By Anchor Investment
Johannesburg – The Anchor Capital investment team has compiled a selection of 11 interesting local stock ideas for investors to mull over during the festive season.
Naspers’ 31% stake in Hong Kong-listed Tencent comprises approximately 90% of the group’s net asset value (NAV). Tencent is projected, based on Bloomberg consensus forecasts, to grow by more than 20% a year over the next three years, as its past strategy to diversify starts to deliver results. Streaming of content, financial services, online advertising and cloud services are likely to grow robustly off low bases.
As economic activity normalises next year, a recovery in oil demand should alleviate Nigeria’s foreign exchange shortages, paving the way for a resumption in dividends. We also expect progress in MTN’s plans to raise R25-billion through the sale of various assets, many of which are classified as non-core.
Bear in mind that Telkom’s share price reached almost R100/share as recently as June last year, we expect 2021 to be the year in which Telkom’s value-unlock starts in earnest, beginning with a potential tower asset disposal by the end of this financial year. This could be followed by the separation of its data centre and wholesale network businesses.
Although the second round of restrictions on the back of a second wave of COVID-19 infections have subsequently affected sales progression in Bidcorp’s various regions, management is confident that these geographies will be able to withstand this next phase of the pandemic.
Positively, second-wave lockdown restrictions have been less severe relative to earlier this year. We remain confident that Bidcorp’s operations are not permanently impaired and will most probably normalise within the next 18 months.
We think that Raubex is well placed to benefit from government’s infrastructure build programme to drive longterm economic growth. It is also important to note that Raubex has won three significant contract opportunities recently and continues to await the adjudication of other contract opportunities that were tendered for in the construction sector.
Given that contract revenue contributes 70% towards its total revenue, contract wins are especially important for revenue and earnings growth. We think that the South African National Roads Agency and government infrastructure build programmes offer compelling prospects for Raubex in the short to medium term and possibly even in the long term.
Out of all these new growth initiatives, we are most excited about the R1.6-billion Power Fashion acquisition. Power Fashion is a deep-value clothing retailer that offers basic clothing needs at very affordable prices, much like Pep Stores. Currently, Power Fashion operates out of 170 stores, while Pep Stores operates out of more than 200 stores across SA. We believe that there exist exciting opportunities for Mr Price to expand this store base aggressively over the next few years. Additionally, Mr Price management has indicated that Power Fashion will also allow it to better categorise its product offerings across its brands, enabling it to stabilise the gross profit margin going forward.
The government’s commitment to reducing its wage bill will thus bode well for Curro’s future cost growth. Finally, the South African consumer has proven far more resilient than many pundits, including us, had expected. Looking at the performance of the COVID-19 loans offered by the banking sector, we believe that the market may be overestimating the bad debt loss that Curro will suffer this year.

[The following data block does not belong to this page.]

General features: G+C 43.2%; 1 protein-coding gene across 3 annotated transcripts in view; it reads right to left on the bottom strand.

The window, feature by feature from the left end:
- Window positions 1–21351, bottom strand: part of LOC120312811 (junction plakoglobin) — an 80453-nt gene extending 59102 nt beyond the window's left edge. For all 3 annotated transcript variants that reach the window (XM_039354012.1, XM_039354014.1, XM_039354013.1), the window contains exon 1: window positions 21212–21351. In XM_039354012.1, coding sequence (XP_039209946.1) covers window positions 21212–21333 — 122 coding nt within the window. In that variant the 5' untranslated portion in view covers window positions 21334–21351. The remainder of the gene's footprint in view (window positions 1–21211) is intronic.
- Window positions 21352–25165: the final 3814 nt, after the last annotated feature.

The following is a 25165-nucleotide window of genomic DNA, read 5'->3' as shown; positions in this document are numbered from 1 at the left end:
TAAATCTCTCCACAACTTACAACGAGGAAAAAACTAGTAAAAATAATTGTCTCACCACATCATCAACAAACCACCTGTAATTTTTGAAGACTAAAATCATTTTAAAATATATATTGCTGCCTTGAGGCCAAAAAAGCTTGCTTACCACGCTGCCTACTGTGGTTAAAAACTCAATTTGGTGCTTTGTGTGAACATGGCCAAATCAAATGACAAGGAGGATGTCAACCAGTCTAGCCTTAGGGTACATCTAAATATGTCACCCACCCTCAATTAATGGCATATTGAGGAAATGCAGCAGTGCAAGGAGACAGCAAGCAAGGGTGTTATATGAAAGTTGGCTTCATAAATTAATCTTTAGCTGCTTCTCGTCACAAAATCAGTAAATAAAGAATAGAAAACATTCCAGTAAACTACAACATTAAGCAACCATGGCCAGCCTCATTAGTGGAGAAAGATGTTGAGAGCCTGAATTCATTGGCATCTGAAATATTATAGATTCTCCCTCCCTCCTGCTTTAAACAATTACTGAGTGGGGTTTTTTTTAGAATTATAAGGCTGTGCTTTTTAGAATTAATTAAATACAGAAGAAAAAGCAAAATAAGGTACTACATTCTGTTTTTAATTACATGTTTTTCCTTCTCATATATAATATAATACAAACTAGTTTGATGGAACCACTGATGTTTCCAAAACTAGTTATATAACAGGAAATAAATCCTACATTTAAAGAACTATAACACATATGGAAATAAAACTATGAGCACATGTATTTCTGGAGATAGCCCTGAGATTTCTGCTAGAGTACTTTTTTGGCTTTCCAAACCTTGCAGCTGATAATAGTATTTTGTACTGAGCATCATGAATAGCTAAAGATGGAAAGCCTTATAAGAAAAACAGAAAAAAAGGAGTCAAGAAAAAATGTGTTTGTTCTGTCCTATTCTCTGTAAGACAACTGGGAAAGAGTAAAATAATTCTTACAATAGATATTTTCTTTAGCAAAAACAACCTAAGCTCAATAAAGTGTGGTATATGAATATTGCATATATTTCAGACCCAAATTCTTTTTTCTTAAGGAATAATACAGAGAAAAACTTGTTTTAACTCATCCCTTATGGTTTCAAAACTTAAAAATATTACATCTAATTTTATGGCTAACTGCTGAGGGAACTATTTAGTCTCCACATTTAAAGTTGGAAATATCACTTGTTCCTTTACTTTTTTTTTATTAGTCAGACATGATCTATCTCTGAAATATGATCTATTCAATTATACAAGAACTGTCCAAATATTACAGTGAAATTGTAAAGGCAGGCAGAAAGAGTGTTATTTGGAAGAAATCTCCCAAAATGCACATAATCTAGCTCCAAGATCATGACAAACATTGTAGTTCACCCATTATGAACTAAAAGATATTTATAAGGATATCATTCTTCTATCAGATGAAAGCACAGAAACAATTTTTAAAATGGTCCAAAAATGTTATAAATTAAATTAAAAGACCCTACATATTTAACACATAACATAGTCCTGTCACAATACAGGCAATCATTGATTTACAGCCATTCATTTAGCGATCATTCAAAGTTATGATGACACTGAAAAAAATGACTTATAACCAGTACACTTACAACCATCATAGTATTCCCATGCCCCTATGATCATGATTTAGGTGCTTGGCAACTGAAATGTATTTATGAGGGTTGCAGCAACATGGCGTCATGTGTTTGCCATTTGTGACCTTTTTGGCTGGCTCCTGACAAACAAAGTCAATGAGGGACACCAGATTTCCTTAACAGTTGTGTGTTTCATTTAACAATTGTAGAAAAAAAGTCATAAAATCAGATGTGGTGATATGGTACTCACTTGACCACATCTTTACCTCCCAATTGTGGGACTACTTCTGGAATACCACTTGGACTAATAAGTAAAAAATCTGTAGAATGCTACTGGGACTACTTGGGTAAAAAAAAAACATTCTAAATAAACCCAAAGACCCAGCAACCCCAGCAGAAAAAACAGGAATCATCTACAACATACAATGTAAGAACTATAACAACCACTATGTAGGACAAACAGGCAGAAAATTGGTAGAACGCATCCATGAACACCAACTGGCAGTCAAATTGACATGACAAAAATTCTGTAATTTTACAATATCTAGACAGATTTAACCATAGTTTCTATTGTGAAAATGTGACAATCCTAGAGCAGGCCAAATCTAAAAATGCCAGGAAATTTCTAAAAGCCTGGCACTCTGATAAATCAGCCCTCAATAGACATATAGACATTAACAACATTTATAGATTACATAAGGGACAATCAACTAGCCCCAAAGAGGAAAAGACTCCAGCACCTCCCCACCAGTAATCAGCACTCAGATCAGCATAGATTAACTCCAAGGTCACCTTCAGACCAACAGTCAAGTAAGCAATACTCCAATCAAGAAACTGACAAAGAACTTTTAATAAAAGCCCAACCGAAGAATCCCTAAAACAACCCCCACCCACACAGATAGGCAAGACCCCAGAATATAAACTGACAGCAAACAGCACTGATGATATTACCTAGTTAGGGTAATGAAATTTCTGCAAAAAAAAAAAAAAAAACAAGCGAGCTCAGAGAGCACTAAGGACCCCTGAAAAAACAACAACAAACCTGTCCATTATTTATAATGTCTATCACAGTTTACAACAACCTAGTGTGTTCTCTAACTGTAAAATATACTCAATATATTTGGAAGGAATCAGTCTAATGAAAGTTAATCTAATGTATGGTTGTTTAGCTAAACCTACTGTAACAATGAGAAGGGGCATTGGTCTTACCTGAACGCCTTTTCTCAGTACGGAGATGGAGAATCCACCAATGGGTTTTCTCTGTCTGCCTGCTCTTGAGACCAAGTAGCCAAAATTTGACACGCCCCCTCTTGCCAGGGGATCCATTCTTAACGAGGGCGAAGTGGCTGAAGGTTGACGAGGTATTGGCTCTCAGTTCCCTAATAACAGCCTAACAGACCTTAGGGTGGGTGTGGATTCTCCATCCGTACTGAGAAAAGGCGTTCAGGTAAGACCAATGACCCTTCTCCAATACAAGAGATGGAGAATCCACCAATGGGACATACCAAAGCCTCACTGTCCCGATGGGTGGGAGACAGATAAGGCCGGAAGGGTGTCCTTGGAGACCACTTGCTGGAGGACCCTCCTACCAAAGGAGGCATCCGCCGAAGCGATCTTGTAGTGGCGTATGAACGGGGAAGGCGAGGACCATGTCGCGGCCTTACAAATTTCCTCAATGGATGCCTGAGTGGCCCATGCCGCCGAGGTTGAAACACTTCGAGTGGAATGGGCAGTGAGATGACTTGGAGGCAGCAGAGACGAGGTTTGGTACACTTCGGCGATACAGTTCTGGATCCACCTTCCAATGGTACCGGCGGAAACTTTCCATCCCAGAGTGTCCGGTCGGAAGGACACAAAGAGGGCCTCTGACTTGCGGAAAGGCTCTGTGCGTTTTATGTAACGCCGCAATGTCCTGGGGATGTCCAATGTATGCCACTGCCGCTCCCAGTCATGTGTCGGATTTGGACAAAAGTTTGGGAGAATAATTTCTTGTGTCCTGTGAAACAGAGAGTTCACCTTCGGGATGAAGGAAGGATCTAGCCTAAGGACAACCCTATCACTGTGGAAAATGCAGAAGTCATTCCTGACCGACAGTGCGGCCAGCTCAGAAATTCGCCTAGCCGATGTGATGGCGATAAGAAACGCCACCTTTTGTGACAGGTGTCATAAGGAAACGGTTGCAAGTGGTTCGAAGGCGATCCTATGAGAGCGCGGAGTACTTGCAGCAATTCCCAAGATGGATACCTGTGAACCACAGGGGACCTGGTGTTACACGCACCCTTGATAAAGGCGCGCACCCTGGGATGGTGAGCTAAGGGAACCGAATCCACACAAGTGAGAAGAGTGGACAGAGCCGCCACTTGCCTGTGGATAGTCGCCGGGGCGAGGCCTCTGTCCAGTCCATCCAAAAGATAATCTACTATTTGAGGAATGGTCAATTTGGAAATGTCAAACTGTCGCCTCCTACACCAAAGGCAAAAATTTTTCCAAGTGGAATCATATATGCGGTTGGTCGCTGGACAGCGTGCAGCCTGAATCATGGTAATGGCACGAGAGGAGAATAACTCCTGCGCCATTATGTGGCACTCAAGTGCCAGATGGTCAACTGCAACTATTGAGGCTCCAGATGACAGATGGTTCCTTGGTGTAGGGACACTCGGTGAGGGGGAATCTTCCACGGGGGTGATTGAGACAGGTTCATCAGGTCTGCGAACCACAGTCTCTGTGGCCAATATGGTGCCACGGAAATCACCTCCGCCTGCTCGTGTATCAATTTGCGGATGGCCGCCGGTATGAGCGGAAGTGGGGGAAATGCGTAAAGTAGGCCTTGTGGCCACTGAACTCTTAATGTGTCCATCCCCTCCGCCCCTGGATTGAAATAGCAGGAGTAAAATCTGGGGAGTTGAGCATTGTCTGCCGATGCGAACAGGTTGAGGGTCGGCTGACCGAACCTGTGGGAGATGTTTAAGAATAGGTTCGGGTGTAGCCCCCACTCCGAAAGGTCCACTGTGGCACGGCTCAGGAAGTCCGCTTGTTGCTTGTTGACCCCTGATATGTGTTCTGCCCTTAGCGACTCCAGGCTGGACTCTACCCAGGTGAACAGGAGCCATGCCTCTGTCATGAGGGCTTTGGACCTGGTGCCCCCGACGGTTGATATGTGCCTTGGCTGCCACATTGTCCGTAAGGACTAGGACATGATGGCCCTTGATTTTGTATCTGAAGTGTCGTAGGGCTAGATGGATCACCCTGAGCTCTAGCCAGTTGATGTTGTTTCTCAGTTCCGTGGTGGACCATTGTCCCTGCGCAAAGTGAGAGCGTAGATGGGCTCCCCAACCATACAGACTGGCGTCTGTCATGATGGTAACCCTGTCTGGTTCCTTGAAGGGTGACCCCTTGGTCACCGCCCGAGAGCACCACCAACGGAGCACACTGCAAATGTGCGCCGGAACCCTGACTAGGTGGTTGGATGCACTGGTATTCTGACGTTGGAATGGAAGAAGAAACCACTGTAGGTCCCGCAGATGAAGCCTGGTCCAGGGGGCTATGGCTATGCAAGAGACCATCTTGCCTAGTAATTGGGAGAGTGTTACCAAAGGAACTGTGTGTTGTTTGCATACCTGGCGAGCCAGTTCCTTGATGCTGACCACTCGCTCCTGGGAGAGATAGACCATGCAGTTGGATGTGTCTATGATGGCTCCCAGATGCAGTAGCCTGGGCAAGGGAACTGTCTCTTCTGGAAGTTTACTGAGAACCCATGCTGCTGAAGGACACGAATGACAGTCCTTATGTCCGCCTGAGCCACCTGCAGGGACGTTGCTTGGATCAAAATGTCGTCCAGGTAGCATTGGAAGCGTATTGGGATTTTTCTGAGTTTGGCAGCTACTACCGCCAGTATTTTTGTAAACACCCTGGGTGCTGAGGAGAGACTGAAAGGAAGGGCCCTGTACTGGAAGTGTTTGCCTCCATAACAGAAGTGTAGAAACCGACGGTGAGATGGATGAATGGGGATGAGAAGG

Transaction Capital is made up of (1) a vertically integrated taxi finance business (SA Taxi); (2) a debt-collection business that collects debts on behalf of others (agency basis), as well as buying books for collection (principal basis); and (3) trade in second-hand vehicles following the recent purchase of a 49.9% stake in WeBuyCars. Operationally, 2020 has been a “lost year” in a manner of speaking for Transaction Capital, with increased provisions for credit losses in SA Taxi, the impairment of its purchased collection portfolios and reduced volumes all conspiring against it. However, it has emerged from the COVID-19 pandemic in a strong position. Sibanye-Stillwater Platinum group metal (PGM) prices strongly recovered into a bull market soon after and PGMs continue to be strong at present.
That has allowed Sibanye to quickly pay down the debt it took on to make those acquisitions. From R27-billion in net debt at the end of 2017, we estimate that it is now in a net cash position. Cash flow for 2020 is more than twice that of 2019 and more than three times that of 2018. The danger, of course, is that the cash flow is very dependent on precious metal prices.
Grindrod is a shadow of its former self. After unbundling its once extremely profitable shipping business it is now a collection of assets that do not really fit together.
Management is aiming to change this, which should help in narrowing the gap between its share price of just less than R5 and its NAV of over R12.
The market cap of the business is R3.5-billion and there are assets worth about R3-billion that the company intends disposing of.
These include Grindrod Bank (with a book value of around R1.6-billion), a stake in Senwes (which would realise about R500-million), the working capital in a trading business (about R600-million), and various private equity interests.
The intention is for this cash to be given back to shareholders via share buybacks or dividends.
While Alviva is a small cap, it is a fairly material business with over R15-billion in turnover.
It is also South Africa’s biggest IT distributor and has a growing services business. Alviva’s balance sheet is strong.
It has ringfenced and securitised its finance business (Centrafin), but its core debt to equity rate is less than 10%.
Centrafin has performed relatively well under the circumstances.
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